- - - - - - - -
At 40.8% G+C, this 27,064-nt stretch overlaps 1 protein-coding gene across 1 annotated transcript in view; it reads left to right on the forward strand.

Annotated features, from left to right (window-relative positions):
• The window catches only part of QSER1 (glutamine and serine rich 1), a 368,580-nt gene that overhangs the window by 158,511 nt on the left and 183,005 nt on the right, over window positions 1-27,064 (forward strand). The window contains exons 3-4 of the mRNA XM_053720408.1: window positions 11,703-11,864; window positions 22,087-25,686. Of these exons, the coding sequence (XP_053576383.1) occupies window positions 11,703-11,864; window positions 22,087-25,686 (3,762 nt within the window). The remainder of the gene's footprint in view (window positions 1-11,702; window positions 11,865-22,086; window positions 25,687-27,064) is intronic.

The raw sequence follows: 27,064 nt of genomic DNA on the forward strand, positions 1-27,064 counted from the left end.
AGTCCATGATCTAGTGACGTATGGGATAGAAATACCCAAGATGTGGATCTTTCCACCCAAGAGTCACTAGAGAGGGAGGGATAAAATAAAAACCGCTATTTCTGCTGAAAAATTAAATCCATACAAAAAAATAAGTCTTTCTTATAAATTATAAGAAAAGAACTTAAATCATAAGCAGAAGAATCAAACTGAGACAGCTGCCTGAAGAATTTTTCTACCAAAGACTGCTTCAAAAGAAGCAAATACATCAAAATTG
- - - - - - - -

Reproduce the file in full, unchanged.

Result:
At 40.8% G+C, this 27,064-nt stretch overlaps 1 protein-coding gene across 1 annotated transcript in view; it reads left to right on the forward strand.

Annotated features, from left to right (window-relative positions):
• The window catches only part of QSER1 (glutamine and serine rich 1), a 368,580-nt gene that overhangs the window by 158,511 nt on the left and 183,005 nt on the right, over window positions 1-27,064 (forward strand). The window contains exons 3-4 of the mRNA XM_053720408.1: window positions 11,703-11,864; window positions 22,087-25,686. Of these exons, the coding sequence (XP_053576383.1) occupies window positions 11,703-11,864; window positions 22,087-25,686 (3,762 nt within the window). The remainder of the gene's footprint in view (window positions 1-11,702; window positions 11,865-22,086; window positions 25,687-27,064) is intronic.

The raw sequence follows: 27,064 nt of genomic DNA on the forward strand, positions 1-27,064 counted from the left end.
AGTCCATGATCTAGTGACGTATGGGATAGAAATACCCAAGATGTGGATCTTTCCACCCAAGAGTCACTAGAGAGGGAGGGATAAAATAAAAACCGCTATTTCTGCTGAAAAATTAAATCCATACAAAAAAATAAGTCTTTCTTATAAATTATAAGAAAAGAACTTAAATCATAAGCAGAAGAATCAAACTGAGACAGCTGCCTGAAGAATTTTTCTACCAAAGACTGCTTCAAAAGAAGCAAATACATCAAAATTG